Site Boundaries: An Evolving Definition of Heritage

How has the idea of outstanding universal value has changed over the past 25 years?

Original Boundaries of the Site

The original boundaries of the World Heritage Site (as inscribed by UNESCO in 1986) only included Durham Cathedral and Castle. This reflected an earlier understanding of architectural heritage as being ‘historic monuments’. The commonly-accepted understanding of architectural heritage today recognises that buildings need not be monumental to be valuable — small, everyday buildings and spaces can also tell an important story or be remarkably significant. It also recognises that buildings don’t necessarily have to be extremely old to be important.

Palace Green Library, a group of buildings ranging in date from the 15th century to the 1960s. These are among the buildings that only became part of the Site after its extension in 2008. The library's older buildings are integral to the history of the Durham Palatinate.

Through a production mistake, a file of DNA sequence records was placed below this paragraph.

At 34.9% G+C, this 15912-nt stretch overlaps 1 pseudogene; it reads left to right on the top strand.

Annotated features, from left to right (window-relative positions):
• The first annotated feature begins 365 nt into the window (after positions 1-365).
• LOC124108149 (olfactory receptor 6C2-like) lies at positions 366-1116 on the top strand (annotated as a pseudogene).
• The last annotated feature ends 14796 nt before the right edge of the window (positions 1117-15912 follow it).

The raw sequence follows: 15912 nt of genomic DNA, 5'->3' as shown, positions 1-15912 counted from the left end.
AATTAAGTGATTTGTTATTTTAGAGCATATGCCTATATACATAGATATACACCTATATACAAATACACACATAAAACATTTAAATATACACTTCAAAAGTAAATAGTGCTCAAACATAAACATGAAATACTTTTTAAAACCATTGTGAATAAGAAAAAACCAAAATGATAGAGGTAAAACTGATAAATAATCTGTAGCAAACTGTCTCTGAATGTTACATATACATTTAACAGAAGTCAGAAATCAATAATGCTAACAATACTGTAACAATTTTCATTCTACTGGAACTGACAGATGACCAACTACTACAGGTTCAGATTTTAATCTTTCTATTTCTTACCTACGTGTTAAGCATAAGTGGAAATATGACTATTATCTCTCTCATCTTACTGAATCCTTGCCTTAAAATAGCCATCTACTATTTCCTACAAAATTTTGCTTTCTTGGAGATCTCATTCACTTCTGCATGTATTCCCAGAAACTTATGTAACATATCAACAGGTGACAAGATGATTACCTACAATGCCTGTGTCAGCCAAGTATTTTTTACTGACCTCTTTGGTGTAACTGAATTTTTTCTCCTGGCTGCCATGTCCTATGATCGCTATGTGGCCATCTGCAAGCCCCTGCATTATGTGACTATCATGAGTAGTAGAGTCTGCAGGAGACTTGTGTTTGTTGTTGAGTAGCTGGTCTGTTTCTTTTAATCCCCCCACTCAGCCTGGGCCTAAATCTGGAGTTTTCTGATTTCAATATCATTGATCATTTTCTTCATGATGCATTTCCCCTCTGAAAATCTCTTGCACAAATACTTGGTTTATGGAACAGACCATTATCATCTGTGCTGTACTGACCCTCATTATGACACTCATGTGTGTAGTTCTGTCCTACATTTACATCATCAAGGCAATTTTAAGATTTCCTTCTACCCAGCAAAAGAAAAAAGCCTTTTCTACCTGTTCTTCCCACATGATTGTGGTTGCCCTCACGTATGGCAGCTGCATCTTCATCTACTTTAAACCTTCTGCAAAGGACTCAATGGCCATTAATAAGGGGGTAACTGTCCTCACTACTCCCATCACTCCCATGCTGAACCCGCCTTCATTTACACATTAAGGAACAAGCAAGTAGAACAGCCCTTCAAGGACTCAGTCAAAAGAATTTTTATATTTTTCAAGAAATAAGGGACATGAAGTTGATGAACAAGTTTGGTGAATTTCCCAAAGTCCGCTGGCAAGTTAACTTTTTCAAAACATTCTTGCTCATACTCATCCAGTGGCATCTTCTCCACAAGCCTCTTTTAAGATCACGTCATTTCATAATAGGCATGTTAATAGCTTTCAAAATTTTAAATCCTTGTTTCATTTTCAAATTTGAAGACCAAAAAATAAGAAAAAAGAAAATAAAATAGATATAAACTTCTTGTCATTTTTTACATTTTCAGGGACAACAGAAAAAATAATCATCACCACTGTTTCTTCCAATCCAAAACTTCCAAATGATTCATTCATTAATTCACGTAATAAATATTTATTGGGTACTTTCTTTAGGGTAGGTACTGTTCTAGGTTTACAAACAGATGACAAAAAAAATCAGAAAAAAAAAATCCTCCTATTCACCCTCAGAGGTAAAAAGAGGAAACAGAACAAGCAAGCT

Extension of the Site in 2008

Thinking of Durham's architectural heritage from a contemporary point of view led to the realisation that the boundaries of Durham World Heritage Site had been drawn too tightly — they did not fully encompass all the important components of the site.  The Durham site was re-evaluated and it was decided to include the buildings and spaces around the Cathedral and Castle. The extended site now includes many of the non-religious components of the Prince-Bishops complex. Among these are Palace Green, formerly a market place, former almshouses, a grammar school, a courthouse, and a library. The new Durham World Heritage Site boundaries were formerly approved by UNESCO’s World Heritage Committee in August 2008.

LEFT: Map showing the original 1986 site boundaries (orange) and the revised 2008 site boundaries (blue) in relation to the Cathedral and Castle.